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The History And Development Of Musical Instruments From The Earliest Times.

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48                       MUSICAL INSTRUMENTS.
May not the agreeable impression produced by the rhythmical flow of the waves and the soothing murmur of running water have led various nations, independently of each other, to the widespread conception that they obtained their favourite instru­ment of music from the water? Or is the notion traceable to a common source dating from a pre-historic age, perhaps from the early period when the Aryan race is surmised to have diffused its lore through various countries ? Or did it originate in the old belief that the world, with all its charms and delights, arose from a chaos in which water constituted the predominant element ?
Howbeit, Nareda, the giver of water, was evidently also the ruler of the clouds; and Odin had his throne in the skies. Indeed, many of the musical water-spirits appear to have been originally considered as rain deities. Their music may therefore be regarded as derived from the clouds rather than from the sea. In shoit, the traditions respecting spirits and water are not in contradiction to the opinion of the ancient Hindus that music is of heavenly origin, but rather tend to support it.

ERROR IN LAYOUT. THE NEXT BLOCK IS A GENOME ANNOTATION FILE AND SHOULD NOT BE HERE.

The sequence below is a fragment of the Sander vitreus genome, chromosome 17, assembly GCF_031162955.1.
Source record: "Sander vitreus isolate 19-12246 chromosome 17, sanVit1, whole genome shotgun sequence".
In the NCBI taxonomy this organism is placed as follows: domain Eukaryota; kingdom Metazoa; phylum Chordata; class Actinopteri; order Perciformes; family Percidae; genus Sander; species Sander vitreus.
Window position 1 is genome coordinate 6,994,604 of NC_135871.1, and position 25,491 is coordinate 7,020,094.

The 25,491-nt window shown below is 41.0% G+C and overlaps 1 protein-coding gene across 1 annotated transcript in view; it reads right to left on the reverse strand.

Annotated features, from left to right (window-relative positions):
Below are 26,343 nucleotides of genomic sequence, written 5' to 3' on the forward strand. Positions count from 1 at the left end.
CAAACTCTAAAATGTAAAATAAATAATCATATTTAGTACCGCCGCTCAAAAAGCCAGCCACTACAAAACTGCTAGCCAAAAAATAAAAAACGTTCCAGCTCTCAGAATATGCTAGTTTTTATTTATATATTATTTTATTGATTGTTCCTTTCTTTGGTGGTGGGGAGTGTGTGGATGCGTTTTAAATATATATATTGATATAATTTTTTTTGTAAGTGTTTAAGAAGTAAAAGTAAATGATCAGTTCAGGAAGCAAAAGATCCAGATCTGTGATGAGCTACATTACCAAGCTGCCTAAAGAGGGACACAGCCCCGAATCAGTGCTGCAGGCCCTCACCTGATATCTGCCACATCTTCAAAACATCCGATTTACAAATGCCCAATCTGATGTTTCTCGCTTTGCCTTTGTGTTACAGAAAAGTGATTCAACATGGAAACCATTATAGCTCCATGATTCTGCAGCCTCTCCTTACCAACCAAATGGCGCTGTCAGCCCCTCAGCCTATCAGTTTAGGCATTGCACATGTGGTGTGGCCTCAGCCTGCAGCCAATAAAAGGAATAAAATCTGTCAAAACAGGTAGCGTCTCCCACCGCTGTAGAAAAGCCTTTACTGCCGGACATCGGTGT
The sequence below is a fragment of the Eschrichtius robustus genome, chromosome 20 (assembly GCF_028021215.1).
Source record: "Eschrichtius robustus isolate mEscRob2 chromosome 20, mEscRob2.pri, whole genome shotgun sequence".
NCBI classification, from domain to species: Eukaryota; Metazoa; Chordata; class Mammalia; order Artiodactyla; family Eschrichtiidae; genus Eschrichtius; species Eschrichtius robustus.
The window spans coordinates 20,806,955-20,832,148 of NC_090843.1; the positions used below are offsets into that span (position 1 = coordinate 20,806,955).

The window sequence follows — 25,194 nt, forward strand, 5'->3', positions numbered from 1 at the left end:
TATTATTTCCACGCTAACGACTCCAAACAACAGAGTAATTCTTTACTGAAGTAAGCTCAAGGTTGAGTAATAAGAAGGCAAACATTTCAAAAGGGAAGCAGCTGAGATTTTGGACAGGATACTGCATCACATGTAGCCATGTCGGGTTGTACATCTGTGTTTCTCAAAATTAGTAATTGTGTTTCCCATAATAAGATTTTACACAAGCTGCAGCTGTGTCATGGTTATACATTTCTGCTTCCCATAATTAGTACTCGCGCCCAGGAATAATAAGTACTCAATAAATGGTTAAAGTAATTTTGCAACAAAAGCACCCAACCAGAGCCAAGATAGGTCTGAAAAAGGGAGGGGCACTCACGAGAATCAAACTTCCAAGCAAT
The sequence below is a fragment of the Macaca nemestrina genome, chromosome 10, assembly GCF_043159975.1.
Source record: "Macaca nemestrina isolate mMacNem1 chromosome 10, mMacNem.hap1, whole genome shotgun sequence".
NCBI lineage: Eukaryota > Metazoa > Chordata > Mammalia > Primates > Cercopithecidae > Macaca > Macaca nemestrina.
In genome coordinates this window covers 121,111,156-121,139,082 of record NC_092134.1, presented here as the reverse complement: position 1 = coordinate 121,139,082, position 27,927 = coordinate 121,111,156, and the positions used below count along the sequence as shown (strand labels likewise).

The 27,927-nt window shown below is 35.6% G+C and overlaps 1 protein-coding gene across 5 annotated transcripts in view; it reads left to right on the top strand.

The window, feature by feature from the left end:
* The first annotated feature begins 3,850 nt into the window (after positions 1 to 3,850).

The earliest musical instruments of the Hindus on record have, almost all of them, remained in popular use until the present day scarcely altered. Besides these, the Hindus possess several Arabic and Persian instruments which are of comparatively modern date in Hindustan : evidently having been introduced into that country scarcely a thousand years ago, at the time of the Mahomedan irruption. There is a treatise on music extant, written in Sanskrit, which contains a description of the ancient instruments. Its title is Sangita rathnakara. If, as may be hoped, it be translated by a Sanskrit scholar who is at the same time a good musician, we shall probably be enabled to ascertain more exactly which of the Hindu instruments of the present day-are of comparatively modern origin.
The vina is undoubtedly of high antiquity. It has seven wire strings, and movable frets which are generally fastened with wax. Two hollowed gourds, often tastefully ornamented, are affixed to
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